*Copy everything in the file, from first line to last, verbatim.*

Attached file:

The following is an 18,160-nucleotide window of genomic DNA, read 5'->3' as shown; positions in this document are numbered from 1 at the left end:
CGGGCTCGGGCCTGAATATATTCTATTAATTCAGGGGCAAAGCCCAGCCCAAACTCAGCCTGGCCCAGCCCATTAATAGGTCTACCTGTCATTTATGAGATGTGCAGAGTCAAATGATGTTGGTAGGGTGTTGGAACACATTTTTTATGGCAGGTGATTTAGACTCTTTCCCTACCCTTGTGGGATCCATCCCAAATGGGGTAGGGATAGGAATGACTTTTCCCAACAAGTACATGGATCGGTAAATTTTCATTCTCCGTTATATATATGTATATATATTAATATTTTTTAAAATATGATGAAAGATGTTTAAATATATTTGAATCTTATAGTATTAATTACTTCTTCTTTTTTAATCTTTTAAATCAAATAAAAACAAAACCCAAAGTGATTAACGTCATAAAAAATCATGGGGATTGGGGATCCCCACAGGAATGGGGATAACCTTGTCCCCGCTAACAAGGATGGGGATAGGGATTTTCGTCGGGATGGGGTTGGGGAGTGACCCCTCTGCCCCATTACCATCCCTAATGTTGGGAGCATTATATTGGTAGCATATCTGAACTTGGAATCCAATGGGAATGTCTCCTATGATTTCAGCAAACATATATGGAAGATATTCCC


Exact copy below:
The following is an 18,160-nucleotide window of genomic DNA, read 5'->3' as shown; positions in this document are numbered from 1 at the left end:
CGGGCTCGGGCCTGAATATATTCTATTAATTCAGGGGCAAAGCCCAGCCCAAACTCAGCCTGGCCCAGCCCATTAATAGGTCTACCTGTCATTTATGAGATGTGCAGAGTCAAATGATGTTGGTAGGGTGTTGGAACACATTTTTTATGGCAGGTGATTTAGACTCTTTCCCTACCCTTGTGGGATCCATCCCAAATGGGGTAGGGATAGGAATGACTTTTCCCAACAAGTACATGGATCGGTAAATTTTCATTCTCCGTTATATATATGTATATATATTAATATTTTTTAAAATATGATGAAAGATGTTTAAATATATTTGAATCTTATAGTATTAATTACTTCTTCTTTTTTAATCTTTTAAATCAAATAAAAACAAAACCCAAAGTGATTAACGTCATAAAAAATCATGGGGATTGGGGATCCCCACAGGAATGGGGATAACCTTGTCCCCGCTAACAAGGATGGGGATAGGGATTTTCGTCGGGATGGGGTTGGGGAGTGACCCCTCTGCCCCATTACCATCCCTAATGTTGGGAGCATTATATTGGTAGCATATCTGAACTTGGAATCCAATGGGAATGTCTCCTATGATTTCAGCAAACATATATGGAAGATATTCCC